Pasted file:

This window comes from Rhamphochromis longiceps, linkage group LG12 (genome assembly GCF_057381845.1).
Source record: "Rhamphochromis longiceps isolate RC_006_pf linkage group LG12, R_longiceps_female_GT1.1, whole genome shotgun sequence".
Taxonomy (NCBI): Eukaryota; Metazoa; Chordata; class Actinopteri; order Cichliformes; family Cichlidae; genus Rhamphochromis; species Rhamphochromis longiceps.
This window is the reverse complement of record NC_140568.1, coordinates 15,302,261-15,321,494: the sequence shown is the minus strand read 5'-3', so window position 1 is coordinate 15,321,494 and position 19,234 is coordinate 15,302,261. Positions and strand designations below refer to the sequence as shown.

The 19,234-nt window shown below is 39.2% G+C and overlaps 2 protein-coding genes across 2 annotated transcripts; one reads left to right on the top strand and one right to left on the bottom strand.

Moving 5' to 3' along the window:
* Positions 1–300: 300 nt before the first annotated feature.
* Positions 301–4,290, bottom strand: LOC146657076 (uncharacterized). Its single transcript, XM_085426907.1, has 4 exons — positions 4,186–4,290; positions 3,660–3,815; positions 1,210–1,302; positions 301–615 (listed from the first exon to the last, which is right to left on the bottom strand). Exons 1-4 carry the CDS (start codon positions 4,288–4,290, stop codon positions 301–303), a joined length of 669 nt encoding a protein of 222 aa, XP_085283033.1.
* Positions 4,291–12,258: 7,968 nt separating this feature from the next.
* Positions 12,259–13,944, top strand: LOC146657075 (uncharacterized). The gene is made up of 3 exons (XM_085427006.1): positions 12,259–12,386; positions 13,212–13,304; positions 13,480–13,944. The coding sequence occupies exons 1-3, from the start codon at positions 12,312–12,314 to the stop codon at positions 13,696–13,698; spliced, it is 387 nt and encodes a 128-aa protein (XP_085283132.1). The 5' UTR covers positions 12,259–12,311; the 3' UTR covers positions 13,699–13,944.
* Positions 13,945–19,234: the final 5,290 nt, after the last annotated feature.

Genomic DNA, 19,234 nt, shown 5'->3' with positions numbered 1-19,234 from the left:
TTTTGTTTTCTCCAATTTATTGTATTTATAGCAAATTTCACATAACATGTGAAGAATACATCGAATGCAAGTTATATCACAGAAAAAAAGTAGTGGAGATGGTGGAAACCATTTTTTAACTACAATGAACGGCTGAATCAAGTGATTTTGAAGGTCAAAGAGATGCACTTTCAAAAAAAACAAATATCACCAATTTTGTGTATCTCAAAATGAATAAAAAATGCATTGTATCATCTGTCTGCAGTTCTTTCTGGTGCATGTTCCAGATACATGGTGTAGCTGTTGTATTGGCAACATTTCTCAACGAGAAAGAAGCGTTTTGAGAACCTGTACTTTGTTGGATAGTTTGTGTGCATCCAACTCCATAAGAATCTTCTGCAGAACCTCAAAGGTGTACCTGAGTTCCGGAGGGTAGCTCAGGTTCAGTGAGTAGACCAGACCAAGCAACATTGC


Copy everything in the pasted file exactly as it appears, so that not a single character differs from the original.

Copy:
This window comes from Rhamphochromis longiceps, linkage group LG12 (genome assembly GCF_057381845.1).
Source record: "Rhamphochromis longiceps isolate RC_006_pf linkage group LG12, R_longiceps_female_GT1.1, whole genome shotgun sequence".
Taxonomy (NCBI): Eukaryota; Metazoa; Chordata; class Actinopteri; order Cichliformes; family Cichlidae; genus Rhamphochromis; species Rhamphochromis longiceps.
This window is the reverse complement of record NC_140568.1, coordinates 15,302,261-15,321,494: the sequence shown is the minus strand read 5'-3', so window position 1 is coordinate 15,321,494 and position 19,234 is coordinate 15,302,261. Positions and strand designations below refer to the sequence as shown.

The 19,234-nt window shown below is 39.2% G+C and overlaps 2 protein-coding genes across 2 annotated transcripts; one reads left to right on the top strand and one right to left on the bottom strand.

Moving 5' to 3' along the window:
* Positions 1–300: 300 nt before the first annotated feature.
* Positions 301–4,290, bottom strand: LOC146657076 (uncharacterized). Its single transcript, XM_085426907.1, has 4 exons — positions 4,186–4,290; positions 3,660–3,815; positions 1,210–1,302; positions 301–615 (listed from the first exon to the last, which is right to left on the bottom strand). Exons 1-4 carry the CDS (start codon positions 4,288–4,290, stop codon positions 301–303), a joined length of 669 nt encoding a protein of 222 aa, XP_085283033.1.
* Positions 4,291–12,258: 7,968 nt separating this feature from the next.
* Positions 12,259–13,944, top strand: LOC146657075 (uncharacterized). The gene is made up of 3 exons (XM_085427006.1): positions 12,259–12,386; positions 13,212–13,304; positions 13,480–13,944. The coding sequence occupies exons 1-3, from the start codon at positions 12,312–12,314 to the stop codon at positions 13,696–13,698; spliced, it is 387 nt and encodes a 128-aa protein (XP_085283132.1). The 5' UTR covers positions 12,259–12,311; the 3' UTR covers positions 13,699–13,944.
* Positions 13,945–19,234: the final 5,290 nt, after the last annotated feature.

Genomic DNA, 19,234 nt, shown 5'->3' with positions numbered 1-19,234 from the left:
TTTTGTTTTCTCCAATTTATTGTATTTATAGCAAATTTCACATAACATGTGAAGAATACATCGAATGCAAGTTATATCACAGAAAAAAAGTAGTGGAGATGGTGGAAACCATTTTTTAACTACAATGAACGGCTGAATCAAGTGATTTTGAAGGTCAAAGAGATGCACTTTCAAAAAAAACAAATATCACCAATTTTGTGTATCTCAAAATGAATAAAAAATGCATTGTATCATCTGTCTGCAGTTCTTTCTGGTGCATGTTCCAGATACATGGTGTAGCTGTTGTATTGGCAACATTTCTCAACGAGAAAGAAGCGTTTTGAGAACCTGTACTTTGTTGGATAGTTTGTGTGCATCCAACTCCATAAGAATCTTCTGCAGAACCTCAAAGGTGTACCTGAGTTCCGGAGGGTAGCTCAGGTTCAGTGAGTAGACCAGACCAAGCAACATTGC